Mystery in the ancient Nativity icon tradition
The traditional icon of the Nativity is very different from what you usually find on Christmas cards, with Mary, baby Jesus, and St. Joseph clustered together in a barn over the manger.
From ancient times, the Nativity icon has been an image filled with traditional symbolic elements, called typologies. Unlike artistic pieces, it has no signed artist and had its beginnings in early Christianity. The icon of the Nativity is often called the Genesis, inviting us to look into the revelation of the beginning of a “new creation.” It is deeply mystical, and we look into it as though peering through a window into a vastness in God’s revelation.
Typologies, or types, are a system of symbolic representations that prompt us to deep reflection and prayer. In the tradition of iconography, these same typologies are constantly present through the ages.
Each element of the Nativity image reveals meaning and truth about the birth of Christ. Meditating on the icon provides us with a marvelous Advent preparation for Christ’s birth. God enters into time, into creation, and into our human lives in an incarnate way.
Just above center, we discover a baby, born in a cave with a donkey and an ox nearby. This is a direct reference to Isaiah’s words from God:
Sons have I raised and reared,
but they have rebelled against me!
An ox knows its owner,
and an ass, its master’s manger;
But Israel does not know,
my people has not understood. (Isaiah 1:2-3)
God expresses disappointment with humanity because of its failure to recognize all that God has done in creation with steadfast love and mercy … mostly rejected by the humans he loves. Yet, unfathomable love comes from this scene of a tiny baby who is the Creator of the cosmos being birthed into creation and time. Perhaps now we understand why almost every Christmas card, even today, includes the ox and the donkey … a reminder!
From tradition, we know Christ was born in a limestone cave used to keep animals, a practice followed frequently in the region of Bethlehem. Mystically, we note that Jesus was born in a “cave,” and then resurrected from a tomb in a “cave,” birthing new eternal life for all of humanity. God’s Son has entered the world, heralding his love and mercy! The tiny baby is wrapped tightly in swaddling linens, and yet bound as if wrapped in a burial shroud. Obviously, this is a prophecy of Jesus’ sacrifice and death on the cross, a destruction of our death by his death to come.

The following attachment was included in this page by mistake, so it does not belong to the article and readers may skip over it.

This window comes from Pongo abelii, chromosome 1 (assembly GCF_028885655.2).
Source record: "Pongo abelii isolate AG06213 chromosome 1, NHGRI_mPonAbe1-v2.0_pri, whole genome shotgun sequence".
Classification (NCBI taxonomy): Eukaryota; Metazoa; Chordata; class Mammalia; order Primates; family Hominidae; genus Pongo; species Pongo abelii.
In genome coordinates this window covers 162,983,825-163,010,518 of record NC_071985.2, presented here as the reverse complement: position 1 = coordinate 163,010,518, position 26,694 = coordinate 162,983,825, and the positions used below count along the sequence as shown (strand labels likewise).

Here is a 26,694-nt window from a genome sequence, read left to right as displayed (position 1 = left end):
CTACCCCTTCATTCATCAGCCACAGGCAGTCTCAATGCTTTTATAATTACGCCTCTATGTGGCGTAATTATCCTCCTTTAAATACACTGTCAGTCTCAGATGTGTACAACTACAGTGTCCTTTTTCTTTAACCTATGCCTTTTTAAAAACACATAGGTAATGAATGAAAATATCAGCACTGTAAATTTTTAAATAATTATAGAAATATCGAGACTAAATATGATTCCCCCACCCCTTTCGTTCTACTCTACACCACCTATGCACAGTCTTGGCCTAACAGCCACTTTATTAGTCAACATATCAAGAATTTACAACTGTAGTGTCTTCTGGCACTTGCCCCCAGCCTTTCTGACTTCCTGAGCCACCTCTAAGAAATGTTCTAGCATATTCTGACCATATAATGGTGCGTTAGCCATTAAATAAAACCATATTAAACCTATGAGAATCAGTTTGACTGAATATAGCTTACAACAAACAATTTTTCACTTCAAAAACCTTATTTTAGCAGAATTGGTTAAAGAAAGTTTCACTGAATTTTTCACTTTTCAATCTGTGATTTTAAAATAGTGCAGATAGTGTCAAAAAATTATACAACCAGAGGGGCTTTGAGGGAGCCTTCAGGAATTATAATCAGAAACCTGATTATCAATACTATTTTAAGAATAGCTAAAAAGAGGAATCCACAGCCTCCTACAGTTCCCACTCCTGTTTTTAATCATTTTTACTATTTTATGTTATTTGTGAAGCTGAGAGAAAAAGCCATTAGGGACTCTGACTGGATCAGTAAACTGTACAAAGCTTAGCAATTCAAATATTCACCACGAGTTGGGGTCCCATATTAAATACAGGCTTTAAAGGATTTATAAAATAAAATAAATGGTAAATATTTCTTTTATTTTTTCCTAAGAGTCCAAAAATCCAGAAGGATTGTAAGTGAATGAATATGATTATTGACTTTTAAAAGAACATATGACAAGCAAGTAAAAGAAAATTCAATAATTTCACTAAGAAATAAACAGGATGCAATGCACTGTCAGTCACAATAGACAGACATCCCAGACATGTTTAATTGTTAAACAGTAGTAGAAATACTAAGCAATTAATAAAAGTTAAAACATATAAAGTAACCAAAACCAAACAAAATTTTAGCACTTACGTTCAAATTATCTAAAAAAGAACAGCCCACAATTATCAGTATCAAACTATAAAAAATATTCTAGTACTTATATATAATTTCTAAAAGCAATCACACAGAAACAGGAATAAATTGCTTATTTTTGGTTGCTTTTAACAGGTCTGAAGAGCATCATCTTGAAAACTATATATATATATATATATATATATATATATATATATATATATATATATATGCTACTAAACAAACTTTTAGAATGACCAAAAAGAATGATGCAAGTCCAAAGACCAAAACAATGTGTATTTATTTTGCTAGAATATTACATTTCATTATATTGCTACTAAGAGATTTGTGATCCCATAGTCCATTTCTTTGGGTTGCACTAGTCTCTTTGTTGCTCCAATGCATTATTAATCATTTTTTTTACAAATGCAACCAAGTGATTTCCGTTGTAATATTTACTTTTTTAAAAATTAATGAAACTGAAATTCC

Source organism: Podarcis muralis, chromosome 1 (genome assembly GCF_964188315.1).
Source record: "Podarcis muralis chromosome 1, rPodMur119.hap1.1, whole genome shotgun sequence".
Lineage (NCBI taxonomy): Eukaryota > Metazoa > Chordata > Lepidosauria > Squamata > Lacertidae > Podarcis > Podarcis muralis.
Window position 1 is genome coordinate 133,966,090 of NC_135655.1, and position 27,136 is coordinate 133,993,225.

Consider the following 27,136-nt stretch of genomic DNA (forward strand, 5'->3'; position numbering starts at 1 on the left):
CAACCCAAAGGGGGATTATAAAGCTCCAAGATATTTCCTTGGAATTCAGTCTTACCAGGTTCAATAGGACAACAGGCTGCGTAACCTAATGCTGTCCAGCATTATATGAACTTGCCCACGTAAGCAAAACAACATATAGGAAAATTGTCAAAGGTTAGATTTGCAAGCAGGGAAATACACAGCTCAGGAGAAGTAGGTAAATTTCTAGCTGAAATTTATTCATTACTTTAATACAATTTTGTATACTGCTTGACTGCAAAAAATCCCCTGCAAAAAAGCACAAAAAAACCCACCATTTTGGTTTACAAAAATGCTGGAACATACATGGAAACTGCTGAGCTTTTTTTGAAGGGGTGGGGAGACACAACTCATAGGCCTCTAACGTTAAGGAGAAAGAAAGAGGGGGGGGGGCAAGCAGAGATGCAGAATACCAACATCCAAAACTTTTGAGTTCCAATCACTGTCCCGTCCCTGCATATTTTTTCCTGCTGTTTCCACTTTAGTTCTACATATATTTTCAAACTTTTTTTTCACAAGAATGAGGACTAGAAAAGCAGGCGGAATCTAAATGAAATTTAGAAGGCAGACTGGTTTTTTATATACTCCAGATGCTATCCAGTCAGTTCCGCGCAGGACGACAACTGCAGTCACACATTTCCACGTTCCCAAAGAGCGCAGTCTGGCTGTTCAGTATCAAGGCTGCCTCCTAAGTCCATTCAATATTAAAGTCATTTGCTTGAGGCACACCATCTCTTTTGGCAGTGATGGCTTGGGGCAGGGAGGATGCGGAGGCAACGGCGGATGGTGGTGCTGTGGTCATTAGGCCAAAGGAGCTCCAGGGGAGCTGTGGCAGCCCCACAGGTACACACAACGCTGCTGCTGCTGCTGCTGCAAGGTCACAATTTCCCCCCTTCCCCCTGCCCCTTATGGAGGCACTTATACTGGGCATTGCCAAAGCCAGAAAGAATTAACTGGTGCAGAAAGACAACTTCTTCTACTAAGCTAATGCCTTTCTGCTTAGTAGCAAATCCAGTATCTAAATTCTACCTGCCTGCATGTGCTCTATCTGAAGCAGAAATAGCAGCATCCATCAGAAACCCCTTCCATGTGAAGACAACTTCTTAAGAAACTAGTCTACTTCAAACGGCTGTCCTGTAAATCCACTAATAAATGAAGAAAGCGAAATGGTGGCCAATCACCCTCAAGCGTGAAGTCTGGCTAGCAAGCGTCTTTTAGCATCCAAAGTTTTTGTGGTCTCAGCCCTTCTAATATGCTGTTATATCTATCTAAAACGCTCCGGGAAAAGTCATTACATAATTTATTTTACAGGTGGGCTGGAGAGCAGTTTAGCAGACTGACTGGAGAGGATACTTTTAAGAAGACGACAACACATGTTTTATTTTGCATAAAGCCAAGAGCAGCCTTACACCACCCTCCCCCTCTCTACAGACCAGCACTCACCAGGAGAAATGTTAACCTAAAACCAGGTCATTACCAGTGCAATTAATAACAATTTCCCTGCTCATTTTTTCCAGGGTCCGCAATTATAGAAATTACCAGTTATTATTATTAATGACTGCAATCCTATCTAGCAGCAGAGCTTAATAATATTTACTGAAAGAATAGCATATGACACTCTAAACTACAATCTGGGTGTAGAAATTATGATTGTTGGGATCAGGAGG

There are two levels to the icon, indicating the heavenly realm at the top where we see angels and the Spirit of God descending as a light. Across the center, we observe the earthly level where we see the kings and the shepherds visiting the Child, representing humanity from the richest and most powerful to the humble and hardworking poor. The newborn Christ is located in the very center of these two intersecting worlds. The mountain reveals our call to an ascent to the heavenly realm, as Moses climbed Mount Sinai to encounter the Living God.
God’s Son has entered the world, heralding his love and mercy!
Never in iconography is God the Father portrayed as an old man with a long white beard as we see later in Renaissance art. We begin to comprehend with mystical understanding that God the Father dwells in the heavenly realm and he sends us his Son.
Jesus is the image of God sent to us from the Father so that we might know God and “see” in his Son God’s loving and almighty power of joy and life. In the most ancient of icons, God the Father is sometimes symbolized by a hand pointing down, meaning that God is the Giver of Life. This is a symbol inherited from ancient Jewish tradition.
Also, from the Jewish religious tradition, a tree is seen in the icon suggesting the original garden of life and happiness — the Garden of Eden. Humanity rejected God’s providence and gave up this life in the garden. Adam and Eve were sent out of God’s remarkable loving care, disciplined to learn that without God’s life-giving hand, they would have to “labor.” Now, in the icon, God comes as a human to share this life with us and bring us back to God’s life.